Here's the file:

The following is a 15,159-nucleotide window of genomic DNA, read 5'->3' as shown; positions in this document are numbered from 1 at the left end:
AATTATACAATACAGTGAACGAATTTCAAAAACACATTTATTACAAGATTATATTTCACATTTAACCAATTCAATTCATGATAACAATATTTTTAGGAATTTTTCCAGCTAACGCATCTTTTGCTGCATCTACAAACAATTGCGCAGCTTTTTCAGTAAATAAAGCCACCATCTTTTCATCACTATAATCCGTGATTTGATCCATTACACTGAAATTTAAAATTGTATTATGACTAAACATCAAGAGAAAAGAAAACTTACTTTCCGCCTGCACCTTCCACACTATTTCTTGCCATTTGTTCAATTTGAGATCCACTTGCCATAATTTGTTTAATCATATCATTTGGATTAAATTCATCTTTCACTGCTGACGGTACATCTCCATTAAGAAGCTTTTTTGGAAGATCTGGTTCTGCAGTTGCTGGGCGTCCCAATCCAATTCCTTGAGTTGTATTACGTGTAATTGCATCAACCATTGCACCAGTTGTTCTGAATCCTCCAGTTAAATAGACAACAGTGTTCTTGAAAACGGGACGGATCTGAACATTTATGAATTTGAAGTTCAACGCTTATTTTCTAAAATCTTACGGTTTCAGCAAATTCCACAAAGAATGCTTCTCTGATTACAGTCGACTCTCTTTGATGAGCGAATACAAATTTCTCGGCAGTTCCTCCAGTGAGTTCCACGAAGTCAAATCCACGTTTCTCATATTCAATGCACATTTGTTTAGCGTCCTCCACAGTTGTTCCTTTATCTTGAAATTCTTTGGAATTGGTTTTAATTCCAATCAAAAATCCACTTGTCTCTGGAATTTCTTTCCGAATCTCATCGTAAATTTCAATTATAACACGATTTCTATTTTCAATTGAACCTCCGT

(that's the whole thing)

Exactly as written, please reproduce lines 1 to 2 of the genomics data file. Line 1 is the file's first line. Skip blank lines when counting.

The following is a 15,159-nucleotide window of genomic DNA, read 5'->3' as shown; positions in this document are numbered from 1 at the left end:
AATTATACAATACAGTGAACGAATTTCAAAAACACATTTATTACAAGATTATATTTCACATTTAACCAATTCAATTCATGATAACAATATTTTTAGGAATTTTTCCAGCTAACGCATCTTTTGCTGCATCTACAAACAATTGCGCAGCTTTTTCAGTAAATAAAGCCACCATCTTTTCATCACTATAATCCGTGATTTGATCCATTACACTGAAATTTAAAATTGTATTATGACTAAACATCAAGAGAAAAGAAAACTTACTTTCCGCCTGCACCTTCCACACTATTTCTTGCCATTTGTTCAATTTGAGATCCACTTGCCATAATTTGTTTAATCATATCATTTGGATTAAATTCATCTTTCACTGCTGACGGTACATCTCCATTAAGAAGCTTTTTTGGAAGATCTGGTTCTGCAGTTGCTGGGCGTCCCAATCCAATTCCTTGAGTTGTATTACGTGTAATTGCATCAACCATTGCACCAGTTGTTCTGAATCCTCCAGTTAAATAGACAACAGTGTTCTTGAAAACGGGACGGATCTGAACATTTATGAATTTGAAGTTCAACGCTTATTTTCTAAAATCTTACGGTTTCAGCAAATTCCACAAAGAATGCTTCTCTGATTACAGTCGACTCTCTTTGATGAGCGAATACAAATTTCTCGGCAGTTCCTCCAGTGAGTTCCACGAAGTCAAATCCACGTTTCTCATATTCAATGCACATTTGTTTAGCGTCCTCCACAGTTGTTCCTTTATCTTGAAATTCTTTGGAATTGGTTTTAATTCCAATCAAAAATCCACTTGTCTCTGGAATTTCTTTCCGAATCTCATCGTAAATTTCAATTATAACACGATTTCTATTTTCAATTGAACCTCCGT